Children are taught to embrace life and experience different activities and hobbies like art. For most most people, art is a hobby and for those who pursue art as a vocation many find commercial success elusive. Cal State Fullerton alumni Geoff Pascual ’16 has already had some commercial success with his company Pascual Productions through which Geoff sells his pop art originals and prints online and at conventions. Earlier this year, Geoff entered the CSUF Startup Incubator where, with the help of Incubator staff and mentors, Geoff explored new avenues to promote and sell his creations, one of which is close to coming to fruition (more on this on a later date!).

Starting from a young age, Geoff was a skilled artist and received compliments from teachers and students who admired his work. “I started to see my identity as an artist form in elementary school. After getting a lot of positive feedback of my artwork from my friends, I wanted to get better. My classmates would ask me to draw them stuff and I would basically draw whatever they wanted.”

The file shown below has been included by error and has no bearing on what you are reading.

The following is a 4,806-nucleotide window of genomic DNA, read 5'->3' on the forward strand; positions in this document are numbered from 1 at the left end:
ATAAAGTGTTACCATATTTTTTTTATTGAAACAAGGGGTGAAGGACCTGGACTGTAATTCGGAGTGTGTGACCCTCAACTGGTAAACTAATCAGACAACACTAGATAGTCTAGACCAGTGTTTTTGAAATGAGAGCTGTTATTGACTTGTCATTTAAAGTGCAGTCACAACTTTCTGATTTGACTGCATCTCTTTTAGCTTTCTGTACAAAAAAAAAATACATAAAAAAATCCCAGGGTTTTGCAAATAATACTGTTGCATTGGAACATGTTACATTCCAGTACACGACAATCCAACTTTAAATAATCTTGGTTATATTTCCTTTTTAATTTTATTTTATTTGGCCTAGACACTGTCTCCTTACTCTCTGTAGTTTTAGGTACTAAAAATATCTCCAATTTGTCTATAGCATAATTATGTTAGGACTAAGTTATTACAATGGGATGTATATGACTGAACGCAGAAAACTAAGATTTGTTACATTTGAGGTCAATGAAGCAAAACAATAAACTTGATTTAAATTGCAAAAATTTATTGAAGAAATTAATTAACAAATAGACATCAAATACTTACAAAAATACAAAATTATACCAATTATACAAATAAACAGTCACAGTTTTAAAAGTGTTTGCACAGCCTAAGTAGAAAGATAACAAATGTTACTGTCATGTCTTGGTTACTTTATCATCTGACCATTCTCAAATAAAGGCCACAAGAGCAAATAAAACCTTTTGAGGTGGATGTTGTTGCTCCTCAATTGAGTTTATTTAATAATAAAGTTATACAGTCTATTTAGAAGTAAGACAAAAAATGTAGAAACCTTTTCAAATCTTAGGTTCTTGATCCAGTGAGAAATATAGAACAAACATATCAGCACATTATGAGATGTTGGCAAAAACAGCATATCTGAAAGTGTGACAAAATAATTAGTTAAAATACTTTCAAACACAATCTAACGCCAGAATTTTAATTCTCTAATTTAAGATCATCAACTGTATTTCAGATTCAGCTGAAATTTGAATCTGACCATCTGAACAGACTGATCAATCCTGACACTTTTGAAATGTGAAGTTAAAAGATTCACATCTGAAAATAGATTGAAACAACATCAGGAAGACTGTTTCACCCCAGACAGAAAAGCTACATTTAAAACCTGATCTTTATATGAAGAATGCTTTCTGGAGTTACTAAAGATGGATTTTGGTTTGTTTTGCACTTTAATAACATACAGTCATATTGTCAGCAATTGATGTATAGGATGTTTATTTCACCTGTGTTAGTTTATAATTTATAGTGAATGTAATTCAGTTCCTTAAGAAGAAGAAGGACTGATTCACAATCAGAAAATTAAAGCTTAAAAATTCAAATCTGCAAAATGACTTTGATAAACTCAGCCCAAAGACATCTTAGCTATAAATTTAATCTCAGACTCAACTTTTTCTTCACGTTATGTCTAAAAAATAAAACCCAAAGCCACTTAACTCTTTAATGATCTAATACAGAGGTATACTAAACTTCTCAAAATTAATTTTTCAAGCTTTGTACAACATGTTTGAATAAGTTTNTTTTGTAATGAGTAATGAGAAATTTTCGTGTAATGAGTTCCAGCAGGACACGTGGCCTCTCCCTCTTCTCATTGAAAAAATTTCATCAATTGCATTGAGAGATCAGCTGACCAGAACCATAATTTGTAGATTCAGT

As he continued to grow and increase his skills, Geoff began to branch out and test various mediums for his art. Through a process of trial and error, he found his niche after working with water colors. While water colors are difficult to master, the challenge that it provided for Geoff only helped to make him a better artist.

“I first tried a bunch of different mediums: oil, acrylic, tattooing, markers, spray paint, sculpting, etc. and watercolor was the medium I decided to stick with. I enjoy watercolor because it’s the most difficult. You have to manipulate it to do what you want it do. Traditional art in general has a very alive feel to it,” said Pascual.